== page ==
What Google's classroom takeover means for the future of education
BY EDDIE SAYAGO
On Aug. 7, Chicago Mayor Rahm Emanuel announced in a statement that Google and Staples have provided funding for all the projects that Chicago-based teachers were seeking funding for on the website DonorsChoose.org. "Teachers will receive close to $400,000 in classroom supplies, including paper, pencils, books, musical instruments, and microscopes, and laptops," wrote Shia Kupas for Crain's Chicago Business.
"There is no greater investment," said the mayor, who knows a few things about generous financial investments.
We have failed as a tax-paying society when a private company such as Google is supplying the paper so that teachers can provide materials for their students. The last time I checked, public education is something that falls under the jurisdiction of a public school system (such as Chicago's C.P.S. aka Chicago Public Schools) or the local, state, and federal governments. How is it possible for one of the largest public school systems in the country to fail to provide musical instruments, laptops, and books for its students, many whom cannot even afford these items on their own?
In addition to the financial contribution, Google is also planning to becoming a more significant part of the classroom. Over the course of the summer, the Internet giant/unintentional verb has tested out its program called Classroom, a free program that will allow teachers to do everything they do on a virtual scale, from assigning homework to collecting and grading those assignments. Google's Doc and Drive tools will be an essential part of that program, which is already been put to use in many schools nationwide.
Universities and colleges have used a similar program called the Blackboard Learning System for years, so this isn't new for some people. What is new is the way Google is marketing to educators, teachers, and the most vulnerable of all-students. Google has sold one million Chromebooks to schools in its second financial quarter. "[Students' are the future," said Zach Yeskel, a Classroom creator and Google product manager. "They're going into business someday."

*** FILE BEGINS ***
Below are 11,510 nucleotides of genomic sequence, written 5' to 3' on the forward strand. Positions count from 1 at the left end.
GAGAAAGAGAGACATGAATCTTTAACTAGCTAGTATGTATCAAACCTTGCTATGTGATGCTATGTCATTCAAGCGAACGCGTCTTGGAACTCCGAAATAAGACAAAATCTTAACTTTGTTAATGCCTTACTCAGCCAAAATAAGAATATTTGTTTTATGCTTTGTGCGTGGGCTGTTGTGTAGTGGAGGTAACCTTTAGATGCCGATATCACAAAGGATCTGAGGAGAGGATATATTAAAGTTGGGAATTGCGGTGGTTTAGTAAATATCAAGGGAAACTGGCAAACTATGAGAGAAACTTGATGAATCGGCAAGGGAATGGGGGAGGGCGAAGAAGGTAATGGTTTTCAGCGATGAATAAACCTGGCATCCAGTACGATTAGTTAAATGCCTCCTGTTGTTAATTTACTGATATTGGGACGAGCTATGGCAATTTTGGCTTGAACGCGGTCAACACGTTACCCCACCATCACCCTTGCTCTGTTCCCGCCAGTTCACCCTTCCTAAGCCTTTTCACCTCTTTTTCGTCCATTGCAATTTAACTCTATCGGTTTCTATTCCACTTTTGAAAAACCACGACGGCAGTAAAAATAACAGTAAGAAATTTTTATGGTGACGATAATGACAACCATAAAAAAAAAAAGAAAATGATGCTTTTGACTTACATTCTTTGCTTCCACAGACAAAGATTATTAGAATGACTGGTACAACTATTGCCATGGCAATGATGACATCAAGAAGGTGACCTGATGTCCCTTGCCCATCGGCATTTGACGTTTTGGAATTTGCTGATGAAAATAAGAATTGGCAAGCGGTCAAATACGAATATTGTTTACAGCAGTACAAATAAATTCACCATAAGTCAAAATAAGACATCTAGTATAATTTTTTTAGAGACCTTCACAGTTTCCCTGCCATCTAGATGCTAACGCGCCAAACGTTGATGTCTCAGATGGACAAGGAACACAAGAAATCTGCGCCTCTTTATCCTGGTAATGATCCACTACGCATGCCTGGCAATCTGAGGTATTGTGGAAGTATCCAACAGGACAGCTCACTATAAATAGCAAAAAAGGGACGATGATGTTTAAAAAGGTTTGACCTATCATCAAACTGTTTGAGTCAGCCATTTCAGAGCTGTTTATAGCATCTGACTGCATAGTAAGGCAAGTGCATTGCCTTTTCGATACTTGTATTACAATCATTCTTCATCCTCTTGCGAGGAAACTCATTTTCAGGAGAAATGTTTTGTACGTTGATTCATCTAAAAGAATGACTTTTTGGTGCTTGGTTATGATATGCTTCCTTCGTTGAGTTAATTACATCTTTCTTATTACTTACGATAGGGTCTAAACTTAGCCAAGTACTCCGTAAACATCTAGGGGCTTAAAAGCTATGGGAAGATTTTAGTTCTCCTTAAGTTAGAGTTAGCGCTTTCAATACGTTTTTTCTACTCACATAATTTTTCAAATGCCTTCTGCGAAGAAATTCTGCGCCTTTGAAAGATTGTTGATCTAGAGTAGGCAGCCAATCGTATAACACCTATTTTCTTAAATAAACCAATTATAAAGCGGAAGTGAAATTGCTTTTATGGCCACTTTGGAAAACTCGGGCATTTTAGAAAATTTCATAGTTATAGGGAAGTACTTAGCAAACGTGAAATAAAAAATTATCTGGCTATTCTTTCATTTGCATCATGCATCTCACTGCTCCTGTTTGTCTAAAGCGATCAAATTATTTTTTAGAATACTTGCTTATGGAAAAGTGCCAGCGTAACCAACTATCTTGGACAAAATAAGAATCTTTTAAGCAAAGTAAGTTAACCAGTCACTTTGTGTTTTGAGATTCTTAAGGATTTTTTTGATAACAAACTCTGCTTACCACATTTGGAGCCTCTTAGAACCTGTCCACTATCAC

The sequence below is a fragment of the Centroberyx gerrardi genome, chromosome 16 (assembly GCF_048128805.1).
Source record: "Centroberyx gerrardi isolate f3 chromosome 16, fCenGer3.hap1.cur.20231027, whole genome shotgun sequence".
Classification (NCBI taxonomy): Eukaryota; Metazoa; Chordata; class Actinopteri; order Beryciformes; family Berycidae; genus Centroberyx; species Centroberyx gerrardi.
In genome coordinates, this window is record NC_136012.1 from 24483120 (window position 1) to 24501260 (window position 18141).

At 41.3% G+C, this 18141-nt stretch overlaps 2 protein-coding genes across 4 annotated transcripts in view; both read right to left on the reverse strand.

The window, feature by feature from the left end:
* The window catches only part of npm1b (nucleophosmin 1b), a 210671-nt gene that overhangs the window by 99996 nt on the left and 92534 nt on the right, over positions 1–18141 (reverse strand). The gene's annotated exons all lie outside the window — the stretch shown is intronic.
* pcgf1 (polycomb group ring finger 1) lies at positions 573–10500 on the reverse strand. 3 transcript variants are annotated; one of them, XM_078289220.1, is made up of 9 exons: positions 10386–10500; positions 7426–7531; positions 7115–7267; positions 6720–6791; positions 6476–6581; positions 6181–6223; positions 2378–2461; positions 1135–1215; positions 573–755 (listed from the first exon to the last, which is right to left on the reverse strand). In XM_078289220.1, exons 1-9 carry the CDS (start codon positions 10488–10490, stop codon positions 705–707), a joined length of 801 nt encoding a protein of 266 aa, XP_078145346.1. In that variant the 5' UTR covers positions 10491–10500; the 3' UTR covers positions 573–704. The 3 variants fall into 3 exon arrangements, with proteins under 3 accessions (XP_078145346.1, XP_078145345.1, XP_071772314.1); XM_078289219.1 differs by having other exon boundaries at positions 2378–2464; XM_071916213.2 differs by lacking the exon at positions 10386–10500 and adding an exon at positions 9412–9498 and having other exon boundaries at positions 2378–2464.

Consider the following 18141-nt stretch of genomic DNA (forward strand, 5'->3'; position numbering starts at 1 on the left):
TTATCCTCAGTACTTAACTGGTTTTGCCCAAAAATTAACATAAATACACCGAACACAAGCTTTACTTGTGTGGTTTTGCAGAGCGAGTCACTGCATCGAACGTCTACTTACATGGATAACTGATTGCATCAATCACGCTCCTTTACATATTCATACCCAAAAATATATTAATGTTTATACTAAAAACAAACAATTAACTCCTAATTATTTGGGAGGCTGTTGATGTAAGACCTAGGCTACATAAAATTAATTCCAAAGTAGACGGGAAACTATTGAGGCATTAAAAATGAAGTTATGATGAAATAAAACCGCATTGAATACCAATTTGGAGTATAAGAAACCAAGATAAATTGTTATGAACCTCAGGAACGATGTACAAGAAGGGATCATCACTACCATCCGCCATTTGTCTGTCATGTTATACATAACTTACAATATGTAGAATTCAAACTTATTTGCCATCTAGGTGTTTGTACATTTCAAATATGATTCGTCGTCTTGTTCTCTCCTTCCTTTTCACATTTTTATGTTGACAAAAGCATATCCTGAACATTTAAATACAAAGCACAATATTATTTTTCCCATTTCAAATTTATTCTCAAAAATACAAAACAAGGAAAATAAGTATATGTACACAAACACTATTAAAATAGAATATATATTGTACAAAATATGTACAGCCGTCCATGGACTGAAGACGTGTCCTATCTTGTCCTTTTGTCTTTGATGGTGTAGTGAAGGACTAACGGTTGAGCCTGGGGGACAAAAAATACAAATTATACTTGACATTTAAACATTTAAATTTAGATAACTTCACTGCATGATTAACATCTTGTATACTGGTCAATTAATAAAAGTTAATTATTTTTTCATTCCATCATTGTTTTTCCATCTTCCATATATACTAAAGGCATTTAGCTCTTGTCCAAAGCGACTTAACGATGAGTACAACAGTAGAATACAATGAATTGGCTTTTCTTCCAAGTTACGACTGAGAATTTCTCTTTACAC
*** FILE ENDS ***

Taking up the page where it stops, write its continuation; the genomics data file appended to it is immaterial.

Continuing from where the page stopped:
The second part of that statement overshadows the first part. Whitney Houston once sang that she believed the children are the future, but she didn't add that they should go out and buy her albums and see her movies. It's impossible for one to believe in altruism when people and companies believe that nothing is worth achieving if they don't directly and immediately benefit from it.
Google isn't a new sponsor to your local public education system. In 2012, Chicago Public Schools announced that all its teachers, principals, and administrators—as well as its students—would be on a single email platform, provided by Google apps. This supposedly saved CPS six million dollars over the course of three years, which is the length period of the contract.
The Google-provided and funded email platform was also in use in public school systems in Los Angeles and Florida, Northwestern and Yale Universities, and in the U.S. Navy. A couple of years before, then-CEO of Google Eric Schmidt contributed a generous sum of money to Emanuel's first mayoral campaign. "Eric Schmidt supported the candidacy, Google has a big operation in Chicago," Emanuel said to the Chicago Sun-Times in 2011, shortly before winning the mayor's office. The CEO of Google supporting an ambitious mayoral candidate and Google receiving a multi-million dollar contract to provide communication services for a public institution must be purely coincidental.
The business of education does not need to be completely isolated from the businesses that wish to find ways to become a part of the community, even if those businesses are primarily looking for ways to find new customers and sources of income. Perhaps Google can host job fairs for students in Chicago or bring in employees to discuss with them the various roles they have in the company and how education has enhanced their careers and lives. This would definitely be a great morale booster to an education system that struggles with high dropout rates.
Before educators and those in charge of education willingly hand over the financial responsibility of providing laptops and library books to our students to a company who was once sued by The Authors Guild over its Google Library program, they must ask themselves what are the true benefits of this. How do these partnerships with private companies help both parties in the short and long run? What happens when this separation of church and state begins to become difficult to see, or is knocked down and there is no point of return?
Eddie Sayago is by day (and sometimes at night) a promotions assistant for two radio stations based in Chicago. By night, he is a trivia host. By hobby he is a photographer and podcaster who is working on a beer podcast. When not working, he is in search of food and good craft beers.
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